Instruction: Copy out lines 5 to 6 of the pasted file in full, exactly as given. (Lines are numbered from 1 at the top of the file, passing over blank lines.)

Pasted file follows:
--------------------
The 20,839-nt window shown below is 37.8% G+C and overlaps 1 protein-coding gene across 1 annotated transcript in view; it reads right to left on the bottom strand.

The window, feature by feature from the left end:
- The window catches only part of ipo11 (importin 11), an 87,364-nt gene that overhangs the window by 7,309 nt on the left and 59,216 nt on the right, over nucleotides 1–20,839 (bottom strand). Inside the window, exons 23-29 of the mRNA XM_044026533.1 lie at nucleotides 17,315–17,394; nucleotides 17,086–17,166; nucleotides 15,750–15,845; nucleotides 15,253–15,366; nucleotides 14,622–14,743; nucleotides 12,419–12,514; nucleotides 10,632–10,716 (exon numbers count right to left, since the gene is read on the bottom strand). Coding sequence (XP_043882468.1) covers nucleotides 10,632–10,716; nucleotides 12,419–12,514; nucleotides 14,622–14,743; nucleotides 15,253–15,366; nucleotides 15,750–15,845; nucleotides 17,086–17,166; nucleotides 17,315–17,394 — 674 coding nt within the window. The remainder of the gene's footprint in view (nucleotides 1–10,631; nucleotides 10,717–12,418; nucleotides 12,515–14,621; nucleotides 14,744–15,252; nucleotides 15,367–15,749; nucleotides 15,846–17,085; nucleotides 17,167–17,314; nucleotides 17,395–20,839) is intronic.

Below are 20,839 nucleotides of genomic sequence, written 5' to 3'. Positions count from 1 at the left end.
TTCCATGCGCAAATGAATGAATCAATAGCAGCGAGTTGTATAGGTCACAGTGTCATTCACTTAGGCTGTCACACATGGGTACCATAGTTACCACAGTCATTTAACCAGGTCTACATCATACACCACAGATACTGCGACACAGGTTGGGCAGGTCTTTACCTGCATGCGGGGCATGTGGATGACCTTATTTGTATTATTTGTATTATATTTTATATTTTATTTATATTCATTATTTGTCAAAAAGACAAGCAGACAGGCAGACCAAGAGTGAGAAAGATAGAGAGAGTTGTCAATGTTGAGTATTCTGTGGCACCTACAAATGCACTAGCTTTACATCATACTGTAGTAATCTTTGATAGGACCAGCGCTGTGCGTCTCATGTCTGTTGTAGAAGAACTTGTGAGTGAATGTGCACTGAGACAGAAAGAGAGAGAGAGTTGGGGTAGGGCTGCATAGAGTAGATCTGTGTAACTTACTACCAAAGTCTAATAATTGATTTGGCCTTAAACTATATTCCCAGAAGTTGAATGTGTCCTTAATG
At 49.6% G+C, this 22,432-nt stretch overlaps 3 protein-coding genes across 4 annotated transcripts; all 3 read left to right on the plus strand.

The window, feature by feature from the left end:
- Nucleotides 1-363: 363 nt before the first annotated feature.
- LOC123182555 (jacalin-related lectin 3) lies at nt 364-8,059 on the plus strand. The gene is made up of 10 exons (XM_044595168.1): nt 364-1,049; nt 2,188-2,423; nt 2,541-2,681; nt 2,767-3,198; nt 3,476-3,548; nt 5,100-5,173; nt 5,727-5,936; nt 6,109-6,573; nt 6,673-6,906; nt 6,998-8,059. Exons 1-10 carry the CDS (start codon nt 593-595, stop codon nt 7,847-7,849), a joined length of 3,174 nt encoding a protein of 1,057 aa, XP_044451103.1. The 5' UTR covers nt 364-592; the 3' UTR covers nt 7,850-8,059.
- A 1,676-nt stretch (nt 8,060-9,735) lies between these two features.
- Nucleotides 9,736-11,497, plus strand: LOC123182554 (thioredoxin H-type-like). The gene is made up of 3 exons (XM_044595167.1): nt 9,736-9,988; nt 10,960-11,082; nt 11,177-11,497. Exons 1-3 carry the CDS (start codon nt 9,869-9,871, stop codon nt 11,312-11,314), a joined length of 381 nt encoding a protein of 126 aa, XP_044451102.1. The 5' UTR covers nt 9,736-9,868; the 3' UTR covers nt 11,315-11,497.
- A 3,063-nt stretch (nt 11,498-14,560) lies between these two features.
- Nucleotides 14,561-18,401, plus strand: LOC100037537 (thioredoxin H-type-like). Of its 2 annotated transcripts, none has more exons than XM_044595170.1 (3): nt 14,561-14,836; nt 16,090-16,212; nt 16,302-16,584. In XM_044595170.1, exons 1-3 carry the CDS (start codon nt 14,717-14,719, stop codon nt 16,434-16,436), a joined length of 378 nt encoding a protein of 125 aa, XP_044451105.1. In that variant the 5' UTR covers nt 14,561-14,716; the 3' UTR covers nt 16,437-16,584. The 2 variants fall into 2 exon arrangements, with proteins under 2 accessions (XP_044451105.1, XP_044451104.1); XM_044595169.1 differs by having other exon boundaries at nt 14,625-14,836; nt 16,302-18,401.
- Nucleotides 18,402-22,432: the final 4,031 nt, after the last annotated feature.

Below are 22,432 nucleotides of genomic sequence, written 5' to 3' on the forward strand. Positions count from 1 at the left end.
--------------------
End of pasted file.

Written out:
TTCCATGCGCAAATGAATGAATCAATAGCAGCGAGTTGTATAGGTCACAGTGTCATTCACTTAGGCTGTCACACATGGGTACCATAGTTACCACAGTCATTTAACCAGGTCTACATCATACACCACAGATACTGCGACACAGGTTGGGCAGGTCTTTACCTGCATGCGGGGCATGTGGATGACCTTATTTGTATTATTTGTATTATATTTTATATTTTATTTATATTCATTATTTGTCAAAAAGACAAGCAGACAGGCAGACCAAGAGTGAGAAAGATAGAGAGAGTTGTCAATGTTGAGTATTCTGTGGCACCTACAAATGCACTAGCTTTACATCATACTGTAGTAATCTTTGATAGGACCAGCGCTGTGCGTCTCATGTCTGTTGTAGAAGAACTTGTGAGTGAATGTGCACTGAGACAGAAAGAGAGAGAGAGTTGGGGTAGGGCTGCATAGAGTAGATCTGTGTAACTTACTACCAAAGTCTAATAATTGATTTGGCCTTAAACTATATTCCCAGAAGTTGAATGTGTCCTTAATG
At 49.6% G+C, this 22,432-nt stretch overlaps 3 protein-coding genes across 4 annotated transcripts; all 3 read left to right on the plus strand.